and lots more…
want to test out some new ideas with consumers at hand? hear what the people think about the latest gadget? or simply tech chat?
craigslist is in 190 cities and 35 countries so people everywhere will enjoy this one.
let me know what you think! cheers, [name deleted]
[line deleted]
Publicists for Astro Studios, Citizen Cake, *craigslist, Diabetes Adventure Tours, Esurance, and Smugmug

I’m deleting the name of the agency because I got some poor trainee flack into trouble some time back for getting hot under the collar about being spammed in this way. But I have a feeling this is not just a rookie mistake: The same agency sent me an email two hours later trumpeting the Blooker Prize, sponsored by another client of the same agency. I’m not going to say who, because I don’t want to give either of them unnecessary publicity.

Why is this spam, and not just a savvy approach (or two) by a PR company? Well, let me count the ways:

  • it’s clearly from a database harvested from blogs (the second one, more obviously so, since it doesn’t even bother addressing me by name — ‘Blogging folks, Take note!’ it begins).
  • I’ve not heard from these people before — or at least I have no record of it. No introduction, no effort to establish a dialog, except a rather naff and insincere-sounding ‘let me know what you think!’.
  • There’s no real pitch, or even story, involved. No information to work with, other than an invitation to come on over and build some traffic and Google rank. It manages to both assume I know all the background about craigslist, and yet know nothing at the same time. It manages, in short, to both insult my intelligence and assume too much simultaneously.
  • Why are they doing this anyway? It’s not as if craigslist is some backwater of a website. Three billion pageviews per month, Craig himself says. Why hire a PR agency?
  • The subject fields of both emails are naff and faux personal (craigslist and electronics. the first one, with the period included. The second is ‘you blogger, you!’) How more spammy can you get?
  • The second email does include a press release, but it’s three months old. This might make some sense as background for the new development being cited in the email, but without any real new information beyond some poorly phrased faux-familiarity (‘2006 is here, get that book published. And so early on in the year, your friends and cohorts will find your smugness a tad much.‘) I’m left wondering, simply, huh?

I suppose a better term for this is buzz-spam. It’s an effort to create a bit of buzz, without actually doing the hard work a PR agency should be doing, which is to check out the background of the bloggers it’s spamming and see whether they could actually build a relationship with them. Laziness, dumbness or trying to stretch a meager budget? Clearly, from the PR company’s website, they’re happy to trumpet their achievements in the mainstream media, when one of the companies they work with gets a mention. Ten seconds to read my About page would reveal they could have scored a bigger splash had they pitched me rather than spammed me.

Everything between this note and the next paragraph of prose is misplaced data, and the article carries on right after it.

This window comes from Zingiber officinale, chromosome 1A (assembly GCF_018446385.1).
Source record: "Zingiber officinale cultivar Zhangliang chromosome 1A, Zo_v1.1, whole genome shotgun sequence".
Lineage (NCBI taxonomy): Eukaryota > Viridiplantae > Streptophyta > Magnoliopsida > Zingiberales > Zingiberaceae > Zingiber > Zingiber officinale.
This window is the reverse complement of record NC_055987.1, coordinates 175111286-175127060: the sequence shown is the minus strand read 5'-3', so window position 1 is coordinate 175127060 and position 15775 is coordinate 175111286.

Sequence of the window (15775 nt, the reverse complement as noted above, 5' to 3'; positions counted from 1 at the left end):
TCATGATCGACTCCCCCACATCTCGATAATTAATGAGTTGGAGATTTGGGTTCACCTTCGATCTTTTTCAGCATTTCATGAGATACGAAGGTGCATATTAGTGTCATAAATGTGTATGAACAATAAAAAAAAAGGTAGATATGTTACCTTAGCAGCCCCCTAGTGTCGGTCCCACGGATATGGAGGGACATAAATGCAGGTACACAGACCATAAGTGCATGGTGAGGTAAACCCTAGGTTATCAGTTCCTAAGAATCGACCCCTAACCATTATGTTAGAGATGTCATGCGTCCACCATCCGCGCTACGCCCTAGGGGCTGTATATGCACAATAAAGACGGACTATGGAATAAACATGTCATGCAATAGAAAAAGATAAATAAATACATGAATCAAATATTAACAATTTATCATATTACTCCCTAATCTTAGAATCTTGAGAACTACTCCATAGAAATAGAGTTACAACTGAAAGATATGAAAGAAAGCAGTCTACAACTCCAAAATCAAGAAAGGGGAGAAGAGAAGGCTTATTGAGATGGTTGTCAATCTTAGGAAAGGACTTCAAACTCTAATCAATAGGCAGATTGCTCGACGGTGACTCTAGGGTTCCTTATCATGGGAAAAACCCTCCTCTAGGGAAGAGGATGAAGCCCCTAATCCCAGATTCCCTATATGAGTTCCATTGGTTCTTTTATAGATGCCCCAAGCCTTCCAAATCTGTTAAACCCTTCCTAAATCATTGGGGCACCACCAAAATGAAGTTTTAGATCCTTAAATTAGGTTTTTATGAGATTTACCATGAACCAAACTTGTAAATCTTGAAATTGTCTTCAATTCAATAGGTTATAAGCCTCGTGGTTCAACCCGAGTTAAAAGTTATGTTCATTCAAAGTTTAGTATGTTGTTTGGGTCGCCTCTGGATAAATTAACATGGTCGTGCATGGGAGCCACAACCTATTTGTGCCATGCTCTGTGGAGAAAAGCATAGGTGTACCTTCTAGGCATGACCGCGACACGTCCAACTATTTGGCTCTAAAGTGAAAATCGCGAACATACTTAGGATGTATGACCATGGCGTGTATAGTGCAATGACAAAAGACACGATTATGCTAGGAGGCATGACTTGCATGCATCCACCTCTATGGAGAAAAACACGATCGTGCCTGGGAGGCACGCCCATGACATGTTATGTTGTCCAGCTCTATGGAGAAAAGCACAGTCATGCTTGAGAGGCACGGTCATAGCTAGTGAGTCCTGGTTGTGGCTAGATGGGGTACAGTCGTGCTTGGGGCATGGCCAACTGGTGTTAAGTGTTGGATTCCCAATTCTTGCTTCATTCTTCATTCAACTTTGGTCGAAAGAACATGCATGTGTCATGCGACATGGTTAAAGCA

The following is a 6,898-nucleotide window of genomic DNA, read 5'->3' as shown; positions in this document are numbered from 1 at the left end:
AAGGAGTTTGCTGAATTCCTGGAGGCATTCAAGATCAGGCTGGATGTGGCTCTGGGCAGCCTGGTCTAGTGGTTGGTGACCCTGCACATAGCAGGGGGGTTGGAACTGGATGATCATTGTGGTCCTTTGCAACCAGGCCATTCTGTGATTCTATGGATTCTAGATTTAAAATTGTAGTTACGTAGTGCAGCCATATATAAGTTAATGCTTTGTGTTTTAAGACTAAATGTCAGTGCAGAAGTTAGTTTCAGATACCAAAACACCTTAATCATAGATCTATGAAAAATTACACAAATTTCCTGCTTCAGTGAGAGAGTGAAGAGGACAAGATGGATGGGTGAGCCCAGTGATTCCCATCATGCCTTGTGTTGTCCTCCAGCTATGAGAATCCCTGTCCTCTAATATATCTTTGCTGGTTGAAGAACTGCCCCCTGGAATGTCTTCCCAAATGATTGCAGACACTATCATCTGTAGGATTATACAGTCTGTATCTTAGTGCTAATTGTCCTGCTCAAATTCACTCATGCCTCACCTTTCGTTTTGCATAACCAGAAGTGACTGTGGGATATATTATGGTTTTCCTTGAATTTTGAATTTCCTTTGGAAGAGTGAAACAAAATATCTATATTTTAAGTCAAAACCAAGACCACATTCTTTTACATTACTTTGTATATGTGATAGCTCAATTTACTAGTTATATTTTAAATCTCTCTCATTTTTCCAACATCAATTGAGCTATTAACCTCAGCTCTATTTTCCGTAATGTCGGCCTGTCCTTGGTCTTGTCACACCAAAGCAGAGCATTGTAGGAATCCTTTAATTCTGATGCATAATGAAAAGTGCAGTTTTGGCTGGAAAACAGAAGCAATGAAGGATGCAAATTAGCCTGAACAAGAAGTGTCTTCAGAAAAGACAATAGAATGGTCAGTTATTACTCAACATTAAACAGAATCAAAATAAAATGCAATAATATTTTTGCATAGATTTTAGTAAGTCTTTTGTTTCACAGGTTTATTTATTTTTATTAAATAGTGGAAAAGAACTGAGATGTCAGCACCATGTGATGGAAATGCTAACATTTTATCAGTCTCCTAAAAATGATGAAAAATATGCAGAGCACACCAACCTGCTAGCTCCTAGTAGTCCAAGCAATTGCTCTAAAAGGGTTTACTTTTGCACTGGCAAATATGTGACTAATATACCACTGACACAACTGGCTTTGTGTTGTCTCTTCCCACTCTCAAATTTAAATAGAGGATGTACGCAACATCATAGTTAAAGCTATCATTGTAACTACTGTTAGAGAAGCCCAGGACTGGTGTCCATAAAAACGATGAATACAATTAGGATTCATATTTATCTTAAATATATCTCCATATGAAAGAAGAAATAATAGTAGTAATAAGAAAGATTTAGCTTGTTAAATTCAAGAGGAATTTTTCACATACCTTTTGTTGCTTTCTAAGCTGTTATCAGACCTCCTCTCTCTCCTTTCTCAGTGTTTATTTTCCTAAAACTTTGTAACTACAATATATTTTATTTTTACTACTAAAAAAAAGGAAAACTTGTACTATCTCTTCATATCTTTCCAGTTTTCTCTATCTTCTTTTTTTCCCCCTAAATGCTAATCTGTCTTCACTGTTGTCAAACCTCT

And if I wasn’t a mainstream journalist, there’s still a way to pitch bloggers without spamming them. Explain why you’re contacting them, show them you know a little about them, suggest it may be of interest to them, make yourself available for more information if they need it. It’s a conversation, and a real one. Not a fake one.

More if I hear back from them.

The Excellent Archives

Just got back from a day at London’s Public Record Office which now seems to call itself the National Archives. It’s an amazing place, and I have to say very well organised and run. And it’s all free.

I was digging around for stuff for my alleged book on Indonesian politics, but from a technology point of view it’s interesting to see how all this kind of archive-digging has gotten easier. I haven’t been in an archive for a decade, so I was intrigued to see how, on one hand, you’re only allowed a pencil and paper to write with (as pens might damage the documents), but if you’re smart you bring in a laptop and/or a camera.

Luckily I had both, and when I noticed folks using their digital cameras to photograph documents, I grabbed mine from my locker. The results are quite acceptable, and save a lot of time, though I’m wondering if there’s any way of ensuring a) the pictures are the best for printing or turning into PDFs and b) there’s any way of ensuring there’s no damage to documents? No one used a flash that I could see, and the guidelines (PDF) expressly forbid that.

Anyway, excellent place, great way of ordering documents (you can do over the Net, and while you’re in the building you can check on the status of your requests for more by swiping your reader card at any of the terminals dotted throughout the complex). Meanwhile you can wander around the cafe or shop, or just look at all the wonderful eccentrics dashing about, conducting their own obsessive sleuthing. I was awed.